Aneurysm growth, survival, and quality of life in untreated thoracic aortic aneurysms: the effective treatments for thoracic aortic aneurysms study

ETTAA Collaborative Group} and Linda Sharples and Priya Sastry a, , Sharples, Linda, Sastry, Priya, Freeman, Carol, Bicknell, Colin, Chiu, Yi-Da, Vallabhaneni, Srinivasa Rao, Cook, Andrew, Gray, Joanne, McCarthy, Andrew, McMeekin, Peter, Vale, Luke and Large, Stephen (2021) Aneurysm growth, survival, and quality of life in untreated thoracic aortic aneurysms: the effective treatments for thoracic aortic aneurysms study. European Heart Journal. pp. 1-14. ISSN 0195-668X (In Press)

[img]
Preview
Text (Advance online version)
ETTAA EHJ paper.pdf - Published Version
Available under License Creative Commons Attribution Non-commercial 4.0.

Download (1MB) | Preview
Official URL: https://doi.org/10.1093/eurheartj/ehab784

Abstract

Aims: To observe, describe, and evaluate management and timing of intervention for patients with untreated thoracic aortic aneurysms.
Methods and results: Prospective study of UK National Health Service (NHS) patients aged >₁₈ years, with new/existing arch or descending thoracic aortic aneurysms of >₄ cm diameter, followed up until death, intervention, withdrawal, or July 2019. Outcomes were aneurysm growth, survival, quality of life (using the EQ-5D-5L utility index), and hospital admissions. Between 2014 and 2018, 886 patients were recruited from 30 NHS vascular/cardiothoracic units. Maximum aneurysm diameter was in the descending aorta in 725 (82) patients, growing at 0.2 cm (0.17–0.24) per year. Aneurysms of >₄ cm in the arch increased by 0.07 cm (0.02–0.12) per year. Baseline diameter was related to age and comorbidities, and no clinical correlates of growth were found. During follow-up, 129 patients died, 64 from aneurysm-related events. Adjusting for age, sex, and New York Heart Association dyspnoea index, risk of death increased with aneurysm size at baseline hazard ratio (HR): 1.88 (95% confidence interval: 1.64–2.16) per cm, P < 0.001 and with growth HR: 2.02 (1.70–2.41) per cm, P < 0.001. Hospital admissions increased with aneurysm size relative risk: 1.21 (1.05–1.38) per cm, P = 0.008. Quality of life decreased annually for each 10-year increase in age –0.013 (–0.019 to –0.007), P < 0.001 and for current smoking –0.043 (–0.064 to –0.023), P = 0.004. Aneurysm size was not associated with change in quality of life.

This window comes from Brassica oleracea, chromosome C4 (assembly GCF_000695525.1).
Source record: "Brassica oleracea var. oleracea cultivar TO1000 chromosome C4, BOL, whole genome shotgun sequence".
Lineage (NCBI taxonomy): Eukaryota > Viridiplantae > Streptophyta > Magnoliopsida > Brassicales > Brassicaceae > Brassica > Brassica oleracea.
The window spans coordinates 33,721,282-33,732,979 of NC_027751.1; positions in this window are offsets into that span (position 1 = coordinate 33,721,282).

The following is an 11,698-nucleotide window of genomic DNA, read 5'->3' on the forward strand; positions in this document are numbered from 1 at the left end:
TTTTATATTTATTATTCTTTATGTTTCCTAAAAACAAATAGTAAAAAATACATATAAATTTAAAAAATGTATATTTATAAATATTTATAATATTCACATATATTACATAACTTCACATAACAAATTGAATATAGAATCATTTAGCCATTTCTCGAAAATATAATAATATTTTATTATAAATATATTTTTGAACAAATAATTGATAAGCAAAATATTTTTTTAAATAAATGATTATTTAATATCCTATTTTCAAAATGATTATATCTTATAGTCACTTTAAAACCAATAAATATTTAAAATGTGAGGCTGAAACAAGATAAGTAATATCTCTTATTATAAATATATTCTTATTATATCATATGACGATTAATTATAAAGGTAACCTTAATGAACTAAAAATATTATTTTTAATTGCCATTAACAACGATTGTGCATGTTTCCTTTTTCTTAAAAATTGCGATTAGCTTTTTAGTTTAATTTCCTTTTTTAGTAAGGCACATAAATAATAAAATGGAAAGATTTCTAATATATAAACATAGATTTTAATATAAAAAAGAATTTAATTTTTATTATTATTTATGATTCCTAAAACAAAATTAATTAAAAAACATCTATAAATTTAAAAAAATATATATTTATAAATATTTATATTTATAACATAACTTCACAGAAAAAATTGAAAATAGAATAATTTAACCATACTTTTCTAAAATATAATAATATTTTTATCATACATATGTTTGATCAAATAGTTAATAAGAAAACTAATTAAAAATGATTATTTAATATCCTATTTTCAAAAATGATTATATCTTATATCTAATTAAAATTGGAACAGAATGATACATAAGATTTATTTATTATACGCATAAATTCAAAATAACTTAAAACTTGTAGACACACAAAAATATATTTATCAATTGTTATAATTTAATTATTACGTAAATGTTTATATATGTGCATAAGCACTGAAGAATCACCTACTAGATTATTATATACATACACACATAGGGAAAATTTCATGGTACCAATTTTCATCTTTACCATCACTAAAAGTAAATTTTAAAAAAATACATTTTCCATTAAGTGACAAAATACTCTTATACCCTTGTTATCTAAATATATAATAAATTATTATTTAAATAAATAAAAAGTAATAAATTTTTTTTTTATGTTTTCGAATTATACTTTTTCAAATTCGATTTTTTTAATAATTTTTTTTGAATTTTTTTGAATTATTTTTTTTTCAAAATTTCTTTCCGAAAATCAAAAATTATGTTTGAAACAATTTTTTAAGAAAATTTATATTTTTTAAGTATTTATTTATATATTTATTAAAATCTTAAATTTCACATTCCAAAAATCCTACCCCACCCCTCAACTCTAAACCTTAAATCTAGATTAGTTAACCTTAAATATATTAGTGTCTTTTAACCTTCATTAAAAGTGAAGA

Conclusion: International guidelines should consider increasing monitoring intervals to 12 months for small aneurysms and increasing intervention thresholds. Individualized decisions about surveillance/intervention should consider age, sex, size, growth, patient characteristics, and surgical risk.

Item Type: Article
Additional Information: Funding information: This work was supported by the National Institute for Health Research Health Technology Assessment, 11/147/03—Effective Treatments for Thoracic Aortic Aneurysms (ETTAA study): a prospective cohort study. The views expressed in this publication are those of the author(s) and not necessarily those of the NHS, the National Institute for Health Research, or the Department of Health.
Uncontrolled Keywords: Humans, Aortic aneurysm, Thoracic, Tomography, X-ray, Computed, Aorta and treatment outcome
Subjects: A300 Clinical Medicine
Department: Faculties > Health and Life Sciences > Nursing, Midwifery and Health
Depositing User: John Coen
Date Deposited: 01 Dec 2021 09:53
Last Modified: 28 Jun 2022 12:00
URI: http://nrl.northumbria.ac.uk/id/eprint/47866

Actions (login required)

View Item View Item

Downloads

Downloads per month over past year

View more statistics